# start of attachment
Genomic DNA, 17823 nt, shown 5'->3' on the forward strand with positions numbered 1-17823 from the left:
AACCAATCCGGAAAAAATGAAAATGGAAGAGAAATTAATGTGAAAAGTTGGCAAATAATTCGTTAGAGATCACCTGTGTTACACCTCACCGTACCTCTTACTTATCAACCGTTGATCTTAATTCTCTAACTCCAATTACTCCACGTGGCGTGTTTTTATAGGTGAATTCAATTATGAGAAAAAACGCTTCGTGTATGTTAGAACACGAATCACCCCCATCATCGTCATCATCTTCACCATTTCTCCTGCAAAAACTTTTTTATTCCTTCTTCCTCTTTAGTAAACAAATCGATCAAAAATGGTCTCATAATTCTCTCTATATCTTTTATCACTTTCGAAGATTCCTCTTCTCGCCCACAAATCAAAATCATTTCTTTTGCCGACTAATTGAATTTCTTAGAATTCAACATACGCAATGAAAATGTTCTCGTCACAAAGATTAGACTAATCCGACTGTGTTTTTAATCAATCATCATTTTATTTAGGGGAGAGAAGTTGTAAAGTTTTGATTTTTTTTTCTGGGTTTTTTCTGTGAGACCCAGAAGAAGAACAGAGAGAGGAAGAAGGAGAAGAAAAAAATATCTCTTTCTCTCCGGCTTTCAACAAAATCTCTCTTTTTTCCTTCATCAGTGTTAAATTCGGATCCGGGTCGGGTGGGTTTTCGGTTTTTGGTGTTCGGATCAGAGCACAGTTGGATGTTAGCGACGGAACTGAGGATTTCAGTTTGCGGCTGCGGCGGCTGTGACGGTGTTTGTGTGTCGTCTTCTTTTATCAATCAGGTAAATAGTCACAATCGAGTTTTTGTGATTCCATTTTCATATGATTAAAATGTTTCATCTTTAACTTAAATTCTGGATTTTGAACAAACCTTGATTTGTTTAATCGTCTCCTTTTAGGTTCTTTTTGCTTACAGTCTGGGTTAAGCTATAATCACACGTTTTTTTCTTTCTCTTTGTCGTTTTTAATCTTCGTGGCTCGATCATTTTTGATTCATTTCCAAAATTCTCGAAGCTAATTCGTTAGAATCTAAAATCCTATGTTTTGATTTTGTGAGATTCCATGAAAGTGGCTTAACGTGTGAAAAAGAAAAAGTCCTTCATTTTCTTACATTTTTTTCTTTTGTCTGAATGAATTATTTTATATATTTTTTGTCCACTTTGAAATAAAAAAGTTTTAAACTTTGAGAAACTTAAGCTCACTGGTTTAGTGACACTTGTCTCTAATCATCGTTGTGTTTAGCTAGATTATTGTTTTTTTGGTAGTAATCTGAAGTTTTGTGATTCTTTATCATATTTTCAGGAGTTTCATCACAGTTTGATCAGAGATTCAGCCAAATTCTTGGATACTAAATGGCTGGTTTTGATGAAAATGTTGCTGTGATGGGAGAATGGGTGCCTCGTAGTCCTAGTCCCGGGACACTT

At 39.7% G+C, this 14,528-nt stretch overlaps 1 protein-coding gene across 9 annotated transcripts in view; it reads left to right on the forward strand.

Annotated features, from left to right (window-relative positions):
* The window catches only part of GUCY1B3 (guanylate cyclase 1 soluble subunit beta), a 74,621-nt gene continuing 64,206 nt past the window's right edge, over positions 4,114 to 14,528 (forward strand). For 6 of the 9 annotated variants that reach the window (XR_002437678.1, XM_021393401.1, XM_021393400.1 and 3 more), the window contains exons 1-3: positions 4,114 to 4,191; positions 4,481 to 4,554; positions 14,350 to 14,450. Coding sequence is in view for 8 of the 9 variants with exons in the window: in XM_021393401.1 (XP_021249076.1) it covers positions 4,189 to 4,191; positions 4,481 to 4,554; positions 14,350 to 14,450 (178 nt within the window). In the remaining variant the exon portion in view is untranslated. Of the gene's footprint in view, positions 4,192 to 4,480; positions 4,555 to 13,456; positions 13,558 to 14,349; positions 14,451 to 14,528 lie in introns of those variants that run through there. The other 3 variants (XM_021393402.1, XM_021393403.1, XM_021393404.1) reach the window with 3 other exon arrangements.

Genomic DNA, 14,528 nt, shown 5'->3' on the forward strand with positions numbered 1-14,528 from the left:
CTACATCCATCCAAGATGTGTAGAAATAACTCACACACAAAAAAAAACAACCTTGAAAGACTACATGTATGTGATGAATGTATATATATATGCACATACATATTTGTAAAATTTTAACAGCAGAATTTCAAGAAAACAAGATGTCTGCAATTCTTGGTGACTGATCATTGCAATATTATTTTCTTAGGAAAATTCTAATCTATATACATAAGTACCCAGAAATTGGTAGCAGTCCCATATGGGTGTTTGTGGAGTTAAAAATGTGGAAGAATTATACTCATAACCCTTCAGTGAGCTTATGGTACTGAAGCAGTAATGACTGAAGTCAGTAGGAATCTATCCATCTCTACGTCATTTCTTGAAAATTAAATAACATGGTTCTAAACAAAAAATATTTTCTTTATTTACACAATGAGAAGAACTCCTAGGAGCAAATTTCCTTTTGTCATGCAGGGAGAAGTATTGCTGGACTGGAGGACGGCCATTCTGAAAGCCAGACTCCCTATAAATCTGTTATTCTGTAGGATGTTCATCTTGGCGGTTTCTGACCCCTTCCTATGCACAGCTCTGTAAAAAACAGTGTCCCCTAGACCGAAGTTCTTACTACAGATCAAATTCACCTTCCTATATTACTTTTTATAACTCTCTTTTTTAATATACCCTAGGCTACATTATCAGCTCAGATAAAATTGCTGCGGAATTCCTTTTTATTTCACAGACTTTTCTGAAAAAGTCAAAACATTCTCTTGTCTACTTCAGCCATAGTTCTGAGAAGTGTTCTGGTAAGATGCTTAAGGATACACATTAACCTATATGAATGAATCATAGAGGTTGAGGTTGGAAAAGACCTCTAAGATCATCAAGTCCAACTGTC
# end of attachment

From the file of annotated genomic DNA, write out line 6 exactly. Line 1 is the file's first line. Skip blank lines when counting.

Genomic DNA, 14,528 nt, shown 5'->3' on the forward strand with positions numbered 1-14,528 from the left: